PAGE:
- Lemniscap recently released a thorough landscape report on the emerging Play to Earn gaming economy (Overview here, PDF full text here). The way they identify the key roles and their interactions is helpful for anyone trying to understand the opportunities in this space.
Persistence of ownership and identity takes games to a new level: You can now do more than simply build an intriguing fantasy worlds. You can now build useful economies inside games - economies that can be integrated with and impact the economies of the physical world. How is this so? These in-game - or in-metaverse - economies can carry and trade value that is convertible to value that is recognized in the physical world and or value that can be used in other digital domains. The World Economic Forum report on the future of the digital economy calls this the "convergence of the physical and digital worlds".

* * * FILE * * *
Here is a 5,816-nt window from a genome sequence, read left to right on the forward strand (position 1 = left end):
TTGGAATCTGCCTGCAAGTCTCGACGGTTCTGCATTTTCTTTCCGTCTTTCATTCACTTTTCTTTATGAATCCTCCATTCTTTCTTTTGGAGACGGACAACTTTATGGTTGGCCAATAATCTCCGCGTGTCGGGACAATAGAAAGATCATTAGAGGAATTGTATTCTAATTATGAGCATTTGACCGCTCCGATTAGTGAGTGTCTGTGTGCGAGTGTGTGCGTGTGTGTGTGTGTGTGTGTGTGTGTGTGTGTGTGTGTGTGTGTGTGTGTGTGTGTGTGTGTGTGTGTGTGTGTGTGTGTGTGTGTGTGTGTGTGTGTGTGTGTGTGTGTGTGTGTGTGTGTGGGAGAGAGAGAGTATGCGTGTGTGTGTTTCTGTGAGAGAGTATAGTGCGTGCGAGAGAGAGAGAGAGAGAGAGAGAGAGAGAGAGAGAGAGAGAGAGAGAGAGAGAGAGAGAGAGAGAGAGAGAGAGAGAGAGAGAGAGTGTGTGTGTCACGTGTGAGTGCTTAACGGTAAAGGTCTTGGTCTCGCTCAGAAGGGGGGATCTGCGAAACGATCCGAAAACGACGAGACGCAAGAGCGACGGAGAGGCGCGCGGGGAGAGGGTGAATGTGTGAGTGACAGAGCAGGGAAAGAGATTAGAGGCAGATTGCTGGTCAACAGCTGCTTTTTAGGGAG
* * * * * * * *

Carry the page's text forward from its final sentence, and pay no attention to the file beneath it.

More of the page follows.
In other words, this is the chance to redesign just about everything. Specifically we should focus on opportunities to intentionally redesign the incentives of our economy - especially the flawed ones in the current economic status quo. The next section below explains why this is such an important point.
Fun Economy vs Caring Economy
The Bankless April 4 podcast Into the Funtier is recommended for anyone trying to understand how the nature of work is being influenced by Web3 and its capabilities. At 1:10:35 an interesting discussion starts with a nod to Kurt Vonnegut's foresight that automation would mean fewer jobs. The reasoning goes like this:
- People will need to find work that gives them meaning and fulfillment,
- Flipping JPEGs and playing games to earn digital currency tokens is a way to find meaning and fulfillment the age of full automation.
This viewpoint sounds like it rings true and yet seems a bit disconnected from several realities: